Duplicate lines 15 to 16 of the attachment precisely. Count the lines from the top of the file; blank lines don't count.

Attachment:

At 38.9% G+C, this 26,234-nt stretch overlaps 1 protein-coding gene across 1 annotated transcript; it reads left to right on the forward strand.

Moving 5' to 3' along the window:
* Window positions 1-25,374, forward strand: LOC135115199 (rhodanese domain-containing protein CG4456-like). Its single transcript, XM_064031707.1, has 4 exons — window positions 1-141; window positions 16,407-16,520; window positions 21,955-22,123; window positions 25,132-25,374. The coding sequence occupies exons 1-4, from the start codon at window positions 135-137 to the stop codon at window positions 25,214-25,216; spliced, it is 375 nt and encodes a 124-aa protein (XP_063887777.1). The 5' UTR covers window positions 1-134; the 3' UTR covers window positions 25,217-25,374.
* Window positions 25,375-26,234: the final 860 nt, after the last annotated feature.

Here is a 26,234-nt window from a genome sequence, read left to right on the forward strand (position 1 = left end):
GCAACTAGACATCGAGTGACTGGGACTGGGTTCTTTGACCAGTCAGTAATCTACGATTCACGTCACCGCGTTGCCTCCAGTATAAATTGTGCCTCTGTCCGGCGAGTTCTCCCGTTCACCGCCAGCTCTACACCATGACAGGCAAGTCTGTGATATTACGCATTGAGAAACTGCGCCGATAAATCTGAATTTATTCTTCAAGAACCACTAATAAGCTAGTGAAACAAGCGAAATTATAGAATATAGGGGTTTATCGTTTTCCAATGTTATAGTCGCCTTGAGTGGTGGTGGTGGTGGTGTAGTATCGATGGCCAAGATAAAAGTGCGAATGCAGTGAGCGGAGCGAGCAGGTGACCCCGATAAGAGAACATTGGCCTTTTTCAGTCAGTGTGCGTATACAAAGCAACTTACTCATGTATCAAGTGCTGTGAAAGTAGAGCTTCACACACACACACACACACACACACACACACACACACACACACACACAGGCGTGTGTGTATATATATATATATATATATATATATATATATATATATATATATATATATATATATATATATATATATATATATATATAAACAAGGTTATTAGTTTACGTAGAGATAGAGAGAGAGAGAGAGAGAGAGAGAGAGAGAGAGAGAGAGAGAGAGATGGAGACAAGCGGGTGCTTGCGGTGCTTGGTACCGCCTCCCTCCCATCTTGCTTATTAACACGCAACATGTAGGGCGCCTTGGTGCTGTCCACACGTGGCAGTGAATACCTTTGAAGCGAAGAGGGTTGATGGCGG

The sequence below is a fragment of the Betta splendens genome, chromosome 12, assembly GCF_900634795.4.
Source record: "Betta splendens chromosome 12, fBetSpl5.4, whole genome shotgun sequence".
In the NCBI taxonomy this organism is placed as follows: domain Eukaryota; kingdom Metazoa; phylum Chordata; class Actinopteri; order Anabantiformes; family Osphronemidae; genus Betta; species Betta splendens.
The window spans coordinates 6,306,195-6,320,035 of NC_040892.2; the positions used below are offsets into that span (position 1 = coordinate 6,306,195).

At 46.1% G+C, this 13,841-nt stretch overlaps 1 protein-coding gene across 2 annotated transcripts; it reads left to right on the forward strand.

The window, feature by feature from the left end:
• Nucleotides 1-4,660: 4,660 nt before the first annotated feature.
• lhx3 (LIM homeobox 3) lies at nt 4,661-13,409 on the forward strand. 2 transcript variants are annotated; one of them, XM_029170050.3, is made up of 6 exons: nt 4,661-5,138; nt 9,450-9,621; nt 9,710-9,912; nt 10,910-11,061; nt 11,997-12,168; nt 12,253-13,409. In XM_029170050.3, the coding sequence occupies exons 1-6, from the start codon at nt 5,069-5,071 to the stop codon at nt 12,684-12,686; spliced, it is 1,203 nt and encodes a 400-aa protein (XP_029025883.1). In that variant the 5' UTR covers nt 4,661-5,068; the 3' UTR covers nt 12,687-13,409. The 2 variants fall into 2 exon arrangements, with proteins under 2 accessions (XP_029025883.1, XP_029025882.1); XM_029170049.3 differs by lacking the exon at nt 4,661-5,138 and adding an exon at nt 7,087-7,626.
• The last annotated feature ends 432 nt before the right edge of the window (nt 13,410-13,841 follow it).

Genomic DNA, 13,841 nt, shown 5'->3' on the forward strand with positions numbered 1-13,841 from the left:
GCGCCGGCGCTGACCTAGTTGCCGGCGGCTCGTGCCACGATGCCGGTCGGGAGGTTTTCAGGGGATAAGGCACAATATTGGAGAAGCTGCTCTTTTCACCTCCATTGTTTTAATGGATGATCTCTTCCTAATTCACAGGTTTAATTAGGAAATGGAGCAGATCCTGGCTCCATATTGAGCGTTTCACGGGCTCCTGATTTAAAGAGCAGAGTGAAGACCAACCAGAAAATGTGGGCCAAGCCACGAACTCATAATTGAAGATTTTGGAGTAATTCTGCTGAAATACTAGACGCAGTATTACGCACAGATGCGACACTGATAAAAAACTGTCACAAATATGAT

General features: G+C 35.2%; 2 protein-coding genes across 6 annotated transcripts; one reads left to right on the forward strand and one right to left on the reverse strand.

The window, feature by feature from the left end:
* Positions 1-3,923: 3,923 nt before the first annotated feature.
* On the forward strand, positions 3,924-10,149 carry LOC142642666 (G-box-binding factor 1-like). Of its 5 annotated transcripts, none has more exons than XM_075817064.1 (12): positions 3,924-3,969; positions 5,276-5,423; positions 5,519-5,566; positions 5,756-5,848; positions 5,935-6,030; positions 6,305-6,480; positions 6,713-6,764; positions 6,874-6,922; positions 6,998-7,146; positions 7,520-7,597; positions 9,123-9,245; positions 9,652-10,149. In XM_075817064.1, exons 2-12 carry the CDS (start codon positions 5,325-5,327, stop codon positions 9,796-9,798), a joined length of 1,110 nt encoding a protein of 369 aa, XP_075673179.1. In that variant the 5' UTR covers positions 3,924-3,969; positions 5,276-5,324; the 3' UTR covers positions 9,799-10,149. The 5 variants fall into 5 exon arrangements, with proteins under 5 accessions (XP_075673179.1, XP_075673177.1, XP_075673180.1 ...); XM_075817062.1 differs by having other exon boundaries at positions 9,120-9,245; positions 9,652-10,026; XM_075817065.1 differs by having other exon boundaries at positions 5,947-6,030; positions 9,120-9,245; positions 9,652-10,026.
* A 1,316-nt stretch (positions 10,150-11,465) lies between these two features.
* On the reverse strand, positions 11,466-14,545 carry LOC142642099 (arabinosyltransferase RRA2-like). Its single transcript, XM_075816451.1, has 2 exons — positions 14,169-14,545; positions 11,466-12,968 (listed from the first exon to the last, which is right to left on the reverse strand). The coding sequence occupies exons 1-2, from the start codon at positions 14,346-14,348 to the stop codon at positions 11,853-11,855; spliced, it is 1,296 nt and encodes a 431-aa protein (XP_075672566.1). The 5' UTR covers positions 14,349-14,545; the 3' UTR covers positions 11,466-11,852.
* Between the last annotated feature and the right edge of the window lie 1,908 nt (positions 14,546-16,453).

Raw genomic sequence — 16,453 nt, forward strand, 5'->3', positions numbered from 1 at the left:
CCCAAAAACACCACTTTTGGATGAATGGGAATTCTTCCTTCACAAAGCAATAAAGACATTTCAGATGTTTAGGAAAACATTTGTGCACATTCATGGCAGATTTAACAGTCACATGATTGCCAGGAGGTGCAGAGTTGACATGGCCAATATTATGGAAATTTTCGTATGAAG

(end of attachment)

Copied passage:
• The last annotated feature ends 432 nt before the right edge of the window (nt 13,410-13,841 follow it).

Genomic DNA, 13,841 nt, shown 5'->3' on the forward strand with positions numbered 1-13,841 from the left: